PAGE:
Horticulture farmer Shadreck Mapetla said he was forced to abandon his trade because elephants constantly invaded his farm, and the compensation for loss of crops from the government was insufficient. The only way to address the invasion of elephants is to reduce their numbers, he said.
“This is not a normal life. When our president … speaks about killing elephants, people refuse, but people want food from us in the village. Those who say they don’t want the elephants to be killed should come, take and keep them,” Mapetla said.
Local farmers’ association chairperson Davidson Mapetla led a march in 2017, calling on the government to act. He said the villages gain no benefits from the elephants, as they are not within a game reserve and do not generate income from tourism.
“The only thing that sustains our village is farming, so if we don’t get farming, then we should do away with tourism,” he said. “We want to farm. Reduce the elephants to the required numbers that the government can be able to manage. That will be wise.”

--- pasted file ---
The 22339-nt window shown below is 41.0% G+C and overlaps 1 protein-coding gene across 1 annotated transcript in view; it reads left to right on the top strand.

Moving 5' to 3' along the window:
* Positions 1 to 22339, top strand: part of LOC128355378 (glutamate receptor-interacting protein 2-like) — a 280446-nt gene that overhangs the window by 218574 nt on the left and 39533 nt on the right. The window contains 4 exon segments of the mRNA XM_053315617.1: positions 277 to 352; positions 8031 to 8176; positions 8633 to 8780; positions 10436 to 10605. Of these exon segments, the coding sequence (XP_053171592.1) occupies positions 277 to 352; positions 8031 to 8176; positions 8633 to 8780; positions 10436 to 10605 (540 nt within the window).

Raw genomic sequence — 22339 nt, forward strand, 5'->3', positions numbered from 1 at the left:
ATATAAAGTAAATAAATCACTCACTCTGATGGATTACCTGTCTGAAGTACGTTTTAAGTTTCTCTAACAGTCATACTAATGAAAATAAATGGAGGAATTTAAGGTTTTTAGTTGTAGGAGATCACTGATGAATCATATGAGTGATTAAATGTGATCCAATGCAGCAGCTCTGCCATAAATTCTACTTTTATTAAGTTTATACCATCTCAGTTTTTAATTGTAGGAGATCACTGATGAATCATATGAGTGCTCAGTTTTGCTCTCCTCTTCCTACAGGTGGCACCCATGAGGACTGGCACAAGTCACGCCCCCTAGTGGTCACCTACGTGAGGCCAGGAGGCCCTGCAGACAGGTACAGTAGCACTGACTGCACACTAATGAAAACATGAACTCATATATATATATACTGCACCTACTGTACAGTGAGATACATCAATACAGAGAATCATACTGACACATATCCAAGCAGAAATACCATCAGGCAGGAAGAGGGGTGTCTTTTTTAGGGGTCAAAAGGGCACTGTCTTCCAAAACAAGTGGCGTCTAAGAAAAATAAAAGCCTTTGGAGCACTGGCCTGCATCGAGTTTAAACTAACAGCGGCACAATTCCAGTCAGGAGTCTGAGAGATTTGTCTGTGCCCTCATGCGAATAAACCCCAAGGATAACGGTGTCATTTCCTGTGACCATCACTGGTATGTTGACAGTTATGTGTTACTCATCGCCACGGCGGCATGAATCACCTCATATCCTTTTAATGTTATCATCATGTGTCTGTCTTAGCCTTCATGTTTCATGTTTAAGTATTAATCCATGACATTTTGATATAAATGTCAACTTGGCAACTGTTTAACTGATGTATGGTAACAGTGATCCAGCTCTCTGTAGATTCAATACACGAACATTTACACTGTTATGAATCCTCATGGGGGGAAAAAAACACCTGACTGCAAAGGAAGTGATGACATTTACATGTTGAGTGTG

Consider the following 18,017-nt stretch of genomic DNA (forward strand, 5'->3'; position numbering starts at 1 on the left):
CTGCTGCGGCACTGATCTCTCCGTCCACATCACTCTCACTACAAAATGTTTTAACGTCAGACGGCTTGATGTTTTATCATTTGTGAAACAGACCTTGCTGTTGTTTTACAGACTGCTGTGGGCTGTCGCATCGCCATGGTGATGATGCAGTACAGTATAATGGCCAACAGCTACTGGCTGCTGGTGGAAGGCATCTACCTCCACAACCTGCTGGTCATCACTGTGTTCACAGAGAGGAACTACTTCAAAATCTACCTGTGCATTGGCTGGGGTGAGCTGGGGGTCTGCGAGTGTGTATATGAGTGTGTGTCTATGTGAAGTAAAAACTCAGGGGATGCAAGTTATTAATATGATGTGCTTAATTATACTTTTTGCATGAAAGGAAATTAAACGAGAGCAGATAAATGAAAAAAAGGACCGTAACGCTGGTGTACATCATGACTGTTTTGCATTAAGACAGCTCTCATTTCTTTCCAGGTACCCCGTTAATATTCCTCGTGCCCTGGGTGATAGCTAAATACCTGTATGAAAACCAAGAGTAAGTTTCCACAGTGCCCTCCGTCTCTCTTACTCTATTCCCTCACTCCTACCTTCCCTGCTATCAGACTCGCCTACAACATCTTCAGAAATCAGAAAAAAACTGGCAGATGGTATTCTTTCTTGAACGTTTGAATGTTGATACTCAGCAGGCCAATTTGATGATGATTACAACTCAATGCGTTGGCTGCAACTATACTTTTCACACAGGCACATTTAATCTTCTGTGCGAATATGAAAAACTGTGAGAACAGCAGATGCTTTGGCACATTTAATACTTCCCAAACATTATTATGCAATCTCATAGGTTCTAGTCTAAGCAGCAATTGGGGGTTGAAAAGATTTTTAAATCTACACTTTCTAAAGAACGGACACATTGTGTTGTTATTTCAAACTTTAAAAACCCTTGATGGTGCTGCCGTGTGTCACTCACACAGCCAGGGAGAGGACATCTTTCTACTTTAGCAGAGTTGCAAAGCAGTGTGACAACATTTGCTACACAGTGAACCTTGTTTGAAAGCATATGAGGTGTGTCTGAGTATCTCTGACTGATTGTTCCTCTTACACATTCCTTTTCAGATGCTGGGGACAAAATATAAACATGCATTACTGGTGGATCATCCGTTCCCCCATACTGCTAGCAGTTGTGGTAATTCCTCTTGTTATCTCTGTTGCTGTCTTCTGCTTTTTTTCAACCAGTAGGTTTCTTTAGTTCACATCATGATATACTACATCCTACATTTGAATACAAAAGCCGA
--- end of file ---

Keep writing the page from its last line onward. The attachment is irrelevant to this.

Human deaths caused by elephants have increased, as the mammals move away from their historic range into human territory. One family from neighboring Semolale is still mourning the death of their son, Balisi Sebudubudu, who was trampled to death by an elephant while out in the bush to look for a cow to slaughter during his brother’s funeral.
Critics of elephant hunting
However, not everyone supports the killing of elephants as a solution to the human-wildlife conflict. Isabel Wolf-Gillespie runs programs to alert communities of ways to co-exist with elephants without killing them.
“I love people, I love elephants. My view will be that co-existence is something to strive for. I like the idea of looking for solutions that nurture co-existence,” she said. In another proposed solution, Botswana’s government has offered to give some of the elephants to neighboring countries where elephant populations are in decline. (VOA)